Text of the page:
Take one Italian Vacation and call me when you come home…if you come home!

Smart shrink! From my experience, the test results are in: Every woman I’ve ever met (me included) who takes an Italian vacation comes back rejuvenated, strengthened, and often cured of whatever had been plaguing her.

So what is the secret ingredient that Italy has to turn our lives around?

I delved into this question while writing 100 Places In Italy Every Woman Should Go, talking to over a hundred women about their Italian travel experience and remembering my own, that began in 1976. I kept asking: “Why do you love Italy?” Inevitably this answer came: “It feels like Home”.

I understand “It feels like home” coming from someone like me, an Italian-American, who grew up with grandparents, aunts, and uncles who emigrated from southern Italy. I fell in love with Italy at my grandparents’ dining room table in Newark, New Jersey: a loving, abundant, and delicious place. Ever since my first trip there, over 30 years ago, that beautiful childhood feeling from that New Jersey dining room table rushes back at me each time I touch down in Italy.

But what about all those women without a drop of Italian blood who answered, “It feels like home.”

Obviously, we’re talking “Home” in that beautiful sweeping sense—Home meaning “a place that understands us, a place that feeds our soul.”

We feel it as soon as we land in Italy: a deluge of sensual pleasures: We see masterpieces, gorgeous sunsets, fountains, gardens, we smell the ragu, taste the wine and gelato, hear church bells, the lilting Italian language. We feel the Mediterranean sun on our shoulders. It’s such an overload of sensual pleasures, we lose our minds and our hearts melt open.

And then Italy embraces us.

It’s this embrace, I believe, that leads to the answer to my question. Yes, Italy is probably one of the world’s most welcoming country to everyone, but it seems to be especially custom made to welcome women.

The Birth of VenusWhy do Women Love Italy? Because Italy Loves Women.

Women are adored here, from baby principessas to nonnas. And who doesn’t adore being adored?

On the surface, the adoration comes from those handsome Italian men, who in the great tradition of Casanova, have mastered the art of flirting. But in Italy, the adoration of women goes even deeper than that. It’s rooted in this culture that’s worshipped women as divine beings ever since the earth was cooling.

Could this be the secret ingredient? Italy’s long tradition of female worship? You’re surrounded by it everywhere you turn. It comes on most strongly through two deities who reign supreme, side-by-side: Venus, that Vixen Goddess of Love and Beauty, and the Madonna, the Mother of Abundance and Compassion. We come face to face with these females in sculptures and paintings in museums, temples, and churches. Their essence floats in the Italian air, buoying us. Together, Venus and the Madonna embody the complete woman: The Venus side of us that’s the whimsical, adventurous beauty who revels in sensual pleasures and the Madonna side of us—the nurturing, compassionate soul whose generosity is boundless.

Stand back and take a look at an Italian woman striding down the via—she knows those divine Venus-Madonna sparks live inside her. For the rest of us, a trip to Italy fans those sparks. It reawakens us and takes us back to our true divine nature, to our souls. Effortlessly, it takes us home.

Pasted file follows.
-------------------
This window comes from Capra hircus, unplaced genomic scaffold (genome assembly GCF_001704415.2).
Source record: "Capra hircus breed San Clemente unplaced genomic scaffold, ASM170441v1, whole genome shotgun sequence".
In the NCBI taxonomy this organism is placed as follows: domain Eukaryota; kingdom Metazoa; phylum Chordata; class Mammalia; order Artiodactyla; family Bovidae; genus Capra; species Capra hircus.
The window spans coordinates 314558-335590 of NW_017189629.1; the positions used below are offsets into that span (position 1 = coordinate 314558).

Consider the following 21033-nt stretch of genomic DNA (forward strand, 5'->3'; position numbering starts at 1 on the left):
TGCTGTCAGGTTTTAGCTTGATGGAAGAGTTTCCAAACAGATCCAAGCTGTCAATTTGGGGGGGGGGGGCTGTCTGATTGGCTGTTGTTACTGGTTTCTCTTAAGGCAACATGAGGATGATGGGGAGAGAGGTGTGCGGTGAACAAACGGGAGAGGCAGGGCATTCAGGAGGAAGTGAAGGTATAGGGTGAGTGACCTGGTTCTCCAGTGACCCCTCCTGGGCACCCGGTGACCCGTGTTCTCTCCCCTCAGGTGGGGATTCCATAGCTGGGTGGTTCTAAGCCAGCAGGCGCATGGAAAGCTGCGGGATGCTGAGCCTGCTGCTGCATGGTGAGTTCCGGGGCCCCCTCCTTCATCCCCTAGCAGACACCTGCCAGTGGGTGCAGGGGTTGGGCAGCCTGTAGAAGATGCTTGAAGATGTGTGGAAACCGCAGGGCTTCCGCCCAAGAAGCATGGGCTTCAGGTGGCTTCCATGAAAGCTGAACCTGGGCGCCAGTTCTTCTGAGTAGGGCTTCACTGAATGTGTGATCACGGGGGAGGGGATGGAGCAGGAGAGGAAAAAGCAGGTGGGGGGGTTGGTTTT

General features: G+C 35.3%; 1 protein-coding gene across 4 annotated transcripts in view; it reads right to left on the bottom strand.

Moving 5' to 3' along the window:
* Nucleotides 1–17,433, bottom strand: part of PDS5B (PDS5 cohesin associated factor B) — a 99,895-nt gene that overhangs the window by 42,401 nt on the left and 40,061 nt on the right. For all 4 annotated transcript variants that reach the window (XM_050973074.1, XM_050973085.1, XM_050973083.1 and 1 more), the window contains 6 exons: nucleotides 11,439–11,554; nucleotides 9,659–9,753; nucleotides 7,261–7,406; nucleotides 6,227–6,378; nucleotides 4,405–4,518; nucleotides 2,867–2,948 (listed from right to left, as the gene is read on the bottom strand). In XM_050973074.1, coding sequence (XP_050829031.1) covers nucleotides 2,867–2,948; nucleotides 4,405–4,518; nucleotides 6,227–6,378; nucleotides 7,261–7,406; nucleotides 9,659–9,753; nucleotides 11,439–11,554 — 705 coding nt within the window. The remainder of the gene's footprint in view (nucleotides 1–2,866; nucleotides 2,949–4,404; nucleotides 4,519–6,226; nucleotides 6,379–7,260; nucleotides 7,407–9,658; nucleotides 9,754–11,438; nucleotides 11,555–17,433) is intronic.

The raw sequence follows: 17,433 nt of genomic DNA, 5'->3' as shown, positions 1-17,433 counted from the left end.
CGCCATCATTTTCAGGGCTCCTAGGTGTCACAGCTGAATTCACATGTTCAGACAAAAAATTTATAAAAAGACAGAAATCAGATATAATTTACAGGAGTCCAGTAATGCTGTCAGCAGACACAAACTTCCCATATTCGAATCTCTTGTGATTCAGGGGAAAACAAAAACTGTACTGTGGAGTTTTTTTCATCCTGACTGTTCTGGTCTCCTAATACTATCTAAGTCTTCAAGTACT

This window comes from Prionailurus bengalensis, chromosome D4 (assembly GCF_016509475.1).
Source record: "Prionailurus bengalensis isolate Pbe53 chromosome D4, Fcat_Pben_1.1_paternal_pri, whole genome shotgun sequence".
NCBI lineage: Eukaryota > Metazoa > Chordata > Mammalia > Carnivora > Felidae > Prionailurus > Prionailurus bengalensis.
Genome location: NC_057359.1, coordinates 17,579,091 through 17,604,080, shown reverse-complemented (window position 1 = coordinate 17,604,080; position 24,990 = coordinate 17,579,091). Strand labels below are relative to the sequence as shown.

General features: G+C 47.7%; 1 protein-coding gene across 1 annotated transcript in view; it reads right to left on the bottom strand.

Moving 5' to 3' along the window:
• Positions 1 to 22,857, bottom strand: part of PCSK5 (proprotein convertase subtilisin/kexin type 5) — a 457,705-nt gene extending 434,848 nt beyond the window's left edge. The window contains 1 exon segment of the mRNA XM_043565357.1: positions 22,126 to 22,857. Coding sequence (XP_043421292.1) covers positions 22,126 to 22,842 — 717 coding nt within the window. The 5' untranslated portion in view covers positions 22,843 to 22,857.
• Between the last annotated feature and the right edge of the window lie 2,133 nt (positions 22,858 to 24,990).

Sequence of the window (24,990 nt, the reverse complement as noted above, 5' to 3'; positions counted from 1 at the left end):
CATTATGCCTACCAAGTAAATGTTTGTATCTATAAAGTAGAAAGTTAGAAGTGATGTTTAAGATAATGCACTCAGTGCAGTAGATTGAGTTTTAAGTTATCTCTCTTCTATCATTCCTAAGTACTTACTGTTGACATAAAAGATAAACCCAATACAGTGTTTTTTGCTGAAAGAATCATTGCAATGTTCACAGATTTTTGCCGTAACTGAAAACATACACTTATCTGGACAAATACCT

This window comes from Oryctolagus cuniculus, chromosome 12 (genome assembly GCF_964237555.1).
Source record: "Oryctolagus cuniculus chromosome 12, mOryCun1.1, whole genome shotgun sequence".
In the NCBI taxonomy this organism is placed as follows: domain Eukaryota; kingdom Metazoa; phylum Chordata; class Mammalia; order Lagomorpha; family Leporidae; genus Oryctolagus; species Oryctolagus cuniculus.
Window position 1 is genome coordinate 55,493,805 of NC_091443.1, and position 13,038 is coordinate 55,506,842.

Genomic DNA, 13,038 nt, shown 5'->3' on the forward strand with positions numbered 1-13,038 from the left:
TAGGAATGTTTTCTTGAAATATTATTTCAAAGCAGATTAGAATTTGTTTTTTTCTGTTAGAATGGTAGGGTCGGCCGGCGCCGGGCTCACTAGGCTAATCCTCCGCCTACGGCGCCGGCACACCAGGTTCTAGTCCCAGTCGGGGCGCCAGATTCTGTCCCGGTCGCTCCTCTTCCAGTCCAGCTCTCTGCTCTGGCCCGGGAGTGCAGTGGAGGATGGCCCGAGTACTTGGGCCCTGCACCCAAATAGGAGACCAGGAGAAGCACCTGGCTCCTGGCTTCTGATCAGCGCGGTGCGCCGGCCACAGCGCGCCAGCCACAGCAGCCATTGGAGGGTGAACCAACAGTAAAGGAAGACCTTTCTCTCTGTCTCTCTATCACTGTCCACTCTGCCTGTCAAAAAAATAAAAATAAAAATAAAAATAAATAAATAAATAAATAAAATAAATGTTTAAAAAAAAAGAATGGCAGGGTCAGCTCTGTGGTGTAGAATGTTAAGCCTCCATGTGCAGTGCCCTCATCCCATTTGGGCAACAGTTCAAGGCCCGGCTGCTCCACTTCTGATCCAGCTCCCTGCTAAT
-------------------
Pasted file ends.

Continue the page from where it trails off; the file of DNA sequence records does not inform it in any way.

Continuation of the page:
So you could spend years on a psychiatrist’s couch. Or, as that Manhattan shrink suggests, you could take a trip to Italy. I say, Go! Buy that ticket. Enjoy every moment. Revel in coming home.


LOVE this, Susan. Thanks so much!

Remember to comment for your chance to win a copy of Susan’s book by Sunday at midnight!

Why I Would Want to Live *There*

Badolato on FlickrLast night as my mom, niece, and I were leaving a restaurant (Italian, mind you), my mom stopped to talk with one of her former coworkers who happened to be seated nearby. My mom introduced me and mentioned I live in Italy.

“Why would you want to live there?” she responded.

I was beyond taken aback by the question. I know not everyone feels the desire to live and experience other cultures, but really? Why would I want to live in Italy? REALLY?

Completely baffled, I blanked but quickly blurted out, “Because I love it!” It wasn’t until later that I sat and thought about it.  Of course I have lots of practical reasons I choose to live in Italy, including but not limited to the following:

  • Paolo and all my fur babies
  • Fresh delicious food (much of it from our own garden)
  • The laidback lifestyle where I’m not pressured to have the latest gadget, iFillintheblank, etc.
  • Living minutes from the sea and mountains
  • Being surrounded by amazing history, culture, and beauty
  • Pretty nice weather year-round
  • How much healthier I feel since living there

But you know what? “Because I love it!” really sums it up best after all. It’s difficult to put my happiness and overwhelming sense of feeling I’m in the right place at the right time into words, spoken or written, but I know I feel it, and that is what’s important.

And as it turns out, that random, unexpected question really came at an interesting point during my first trip to America in nearly six years; I’m about two weeks in with another four to go, and I can honestly say I *know* I love (and miss) my life in Italy. There’s still a lot to process about this trip, but I’m grateful that I was pushed to explore at least some of that while I’m still living it.

Don’t get me wrong; I’m certainly enjoying my visit in the U.S. — this crazy Coal Region will always be home — but I have a new home I love now too.

And that’s reason enough for me to live there.

P.S. Buon compleanno to my amore (31) and to Bleeding Espresso (3)!

Michelle FabioMichelle Fabio is an American attorney-turned-freelance writer living in her family's ancestral village in Calabria, Italy and savoring simplicity one sip at a time. 

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Homemade apple butter
Green beans, potatoes, and pancetta
Glazed Apple Oatmeal Cinnamon Muffins
Pasta with snails alla calabrese
Onion, Oregano, and Thyme Focaccia
Oatmeal Banana Craisin Muffins
Prosciutto wrapped watermelon with bel paese cheese
Fried eggs with red onion and cheese
Calabrian sausage and fava beans
Ricotta Pound Cake